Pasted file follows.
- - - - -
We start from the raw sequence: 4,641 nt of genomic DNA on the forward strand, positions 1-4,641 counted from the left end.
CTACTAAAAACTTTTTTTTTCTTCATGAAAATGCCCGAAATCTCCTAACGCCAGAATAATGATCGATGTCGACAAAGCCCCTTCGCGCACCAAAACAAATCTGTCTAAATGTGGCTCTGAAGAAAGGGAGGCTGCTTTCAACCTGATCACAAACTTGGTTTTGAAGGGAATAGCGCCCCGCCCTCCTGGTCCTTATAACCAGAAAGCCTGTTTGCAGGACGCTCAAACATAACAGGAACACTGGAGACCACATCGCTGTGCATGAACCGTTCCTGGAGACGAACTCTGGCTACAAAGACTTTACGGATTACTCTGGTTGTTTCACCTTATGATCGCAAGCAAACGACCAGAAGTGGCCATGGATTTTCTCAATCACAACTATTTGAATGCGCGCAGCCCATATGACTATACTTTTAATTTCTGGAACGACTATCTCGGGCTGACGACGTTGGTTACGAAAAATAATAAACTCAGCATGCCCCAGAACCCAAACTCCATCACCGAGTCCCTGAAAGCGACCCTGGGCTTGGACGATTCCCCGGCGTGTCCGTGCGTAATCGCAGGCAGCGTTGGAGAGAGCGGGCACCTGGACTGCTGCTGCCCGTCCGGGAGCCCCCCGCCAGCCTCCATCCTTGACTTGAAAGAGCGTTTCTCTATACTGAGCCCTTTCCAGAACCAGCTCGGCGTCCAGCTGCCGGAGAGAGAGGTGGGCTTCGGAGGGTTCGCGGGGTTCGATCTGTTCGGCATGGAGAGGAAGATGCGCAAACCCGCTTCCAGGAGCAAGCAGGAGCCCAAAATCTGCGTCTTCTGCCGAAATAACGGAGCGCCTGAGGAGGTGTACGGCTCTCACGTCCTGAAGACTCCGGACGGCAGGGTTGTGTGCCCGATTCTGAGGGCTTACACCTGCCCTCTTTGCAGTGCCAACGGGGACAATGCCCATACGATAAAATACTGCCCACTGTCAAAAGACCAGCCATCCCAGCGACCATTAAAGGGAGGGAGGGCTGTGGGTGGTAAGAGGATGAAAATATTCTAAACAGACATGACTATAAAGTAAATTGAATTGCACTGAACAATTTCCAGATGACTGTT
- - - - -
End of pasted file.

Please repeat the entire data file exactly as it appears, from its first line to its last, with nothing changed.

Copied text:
We start from the raw sequence: 4,641 nt of genomic DNA on the forward strand, positions 1-4,641 counted from the left end.
CTACTAAAAACTTTTTTTTTCTTCATGAAAATGCCCGAAATCTCCTAACGCCAGAATAATGATCGATGTCGACAAAGCCCCTTCGCGCACCAAAACAAATCTGTCTAAATGTGGCTCTGAAGAAAGGGAGGCTGCTTTCAACCTGATCACAAACTTGGTTTTGAAGGGAATAGCGCCCCGCCCTCCTGGTCCTTATAACCAGAAAGCCTGTTTGCAGGACGCTCAAACATAACAGGAACACTGGAGACCACATCGCTGTGCATGAACCGTTCCTGGAGACGAACTCTGGCTACAAAGACTTTACGGATTACTCTGGTTGTTTCACCTTATGATCGCAAGCAAACGACCAGAAGTGGCCATGGATTTTCTCAATCACAACTATTTGAATGCGCGCAGCCCATATGACTATACTTTTAATTTCTGGAACGACTATCTCGGGCTGACGACGTTGGTTACGAAAAATAATAAACTCAGCATGCCCCAGAACCCAAACTCCATCACCGAGTCCCTGAAAGCGACCCTGGGCTTGGACGATTCCCCGGCGTGTCCGTGCGTAATCGCAGGCAGCGTTGGAGAGAGCGGGCACCTGGACTGCTGCTGCCCGTCCGGGAGCCCCCCGCCAGCCTCCATCCTTGACTTGAAAGAGCGTTTCTCTATACTGAGCCCTTTCCAGAACCAGCTCGGCGTCCAGCTGCCGGAGAGAGAGGTGGGCTTCGGAGGGTTCGCGGGGTTCGATCTGTTCGGCATGGAGAGGAAGATGCGCAAACCCGCTTCCAGGAGCAAGCAGGAGCCCAAAATCTGCGTCTTCTGCCGAAATAACGGAGCGCCTGAGGAGGTGTACGGCTCTCACGTCCTGAAGACTCCGGACGGCAGGGTTGTGTGCCCGATTCTGAGGGCTTACACCTGCCCTCTTTGCAGTGCCAACGGGGACAATGCCCATACGATAAAATACTGCCCACTGTCAAAAGACCAGCCATCCCAGCGACCATTAAAGGGAGGGAGGGCTGTGGGTGGTAAGAGGATGAAAATATTCTAAACAGACATGACTATAAAGTAAATTGAATTGCACTGAACAATTTCCAGATGACTGTT